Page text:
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French Loan Words In German Posted by on Jul 31, 2019 in Intercultural, Language

Guten Tag! We have talked before about loanwords in the German language. There is quite a big crossover of both English words used in German, and German words used in English. However, did you know that there are many French words used in the German language, too? And many of these are everyday words we may not immediately recognise as being French!

Here are just some of the many French loan words in the German language. I have included their gender after the word, and extra information for some of them. Some are more obvious than others. Which ones did you know about before? Do any come as a surprise?

Image via Pixabay

German Words With French Roots

Abonnement, das – subscription
To use a very modern example: If you watch German YouTubers, at the end of their videos they usually say “Bitte ein Abo da lassen!” (“Please hit ‘subscribe’!”). ‘Abo’ is short for Abonnement.

Affäre, die – affair

aktuell – current
This is a good example of a false friend – a word that looks like it should mean one thing, when it means another. An English speaker would think aktuell translates to ‘actual’ but it means ‘current’. This is because the word comes from the French ‘actuel’.

Balkon, der – balcony

Image via Pixabay

Ballon, der – balloon
Think Nena’s classic song, 99 Luftballons!

Bonbon, der/das – bonbon (a sweet)

Büro, das – office

Café, das – cafe

Champignon, der – mushroom

Chef, der – boss
Another false friend. You can read about this word here.

Dame, die – lady/woman
Remember, in German you pronounce the letter ‘e’. So Dame is pronounced ‘Dah-meh’ in German!

Dusche, die/duschen – shower/to shower

Etikette, die – etiquette

Etui, das – case (small bag)

Friseur, der – hairdresser

Idee, die – idea

Kompliment, das – compliment

Kostüm, das – costume

Kuvert, das – envelope

Image via Pixabay

Omelett(e), das – omelette

Onkel, der – uncle

Parfüm, das – perfume

Pommes, die – fries (chips in British English)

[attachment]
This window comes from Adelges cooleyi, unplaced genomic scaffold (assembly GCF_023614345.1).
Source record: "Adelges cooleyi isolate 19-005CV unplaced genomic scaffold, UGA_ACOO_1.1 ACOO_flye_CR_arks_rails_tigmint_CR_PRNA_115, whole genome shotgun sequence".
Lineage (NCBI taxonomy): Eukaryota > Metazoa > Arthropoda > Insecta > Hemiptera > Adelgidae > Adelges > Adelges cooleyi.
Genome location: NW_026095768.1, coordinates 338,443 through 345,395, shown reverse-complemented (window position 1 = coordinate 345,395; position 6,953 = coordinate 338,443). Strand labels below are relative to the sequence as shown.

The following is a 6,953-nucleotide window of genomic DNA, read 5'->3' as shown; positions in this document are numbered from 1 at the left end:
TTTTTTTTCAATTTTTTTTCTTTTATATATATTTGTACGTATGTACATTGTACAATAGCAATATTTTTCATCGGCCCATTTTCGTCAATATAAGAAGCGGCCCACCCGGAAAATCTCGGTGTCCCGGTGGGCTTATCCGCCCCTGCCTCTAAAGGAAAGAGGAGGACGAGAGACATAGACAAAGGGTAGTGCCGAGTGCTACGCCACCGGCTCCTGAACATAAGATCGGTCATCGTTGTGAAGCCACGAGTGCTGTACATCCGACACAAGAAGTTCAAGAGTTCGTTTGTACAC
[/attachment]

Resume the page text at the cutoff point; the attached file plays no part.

Known as Pommes Frites in French, in German the word has been shortened to just Pommes. This is pronounced ‘pomm-ess’ in German, unlike in French, where it is pronounced ‘pomm’.

Saison, die – season

Salon, der – salon

Serviette, die – serviette

Sofa, das – sofa

Tante, die – aunty

Toilette, die – toilet

Zigarette, die – cigarette

And there are many more! Which ones did you know about before? Do any come as a surprise? Do you know any more?

Bis bald (see you soon)!

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About the Author: Constanze

Servus! I'm Constanze and I live in the UK. I'm half English and half German, and love writing about German language and culture. I also work as a group fitness instructor.


Comments:

  1. Yaacov chen:

    Most of them i do recognize.but i assume that they the big once steaming from latin are identical in french and germen.conformity would be in french conformite and in german konfirmitet.in french autopia in german autopia there are so many.thank you

  2. Hector:

    Hi!
    I read your blog with much jiy since a long time, now i’m wondering about the word “chef”, did you know that also exist in swedish meaning boss of the kitchen?.

    Ok, glad ti salute you, grüßes aus Mexiko.

    • Constanze:

      @Hector Hi Hector! No I did not know that! That’s very interesting!


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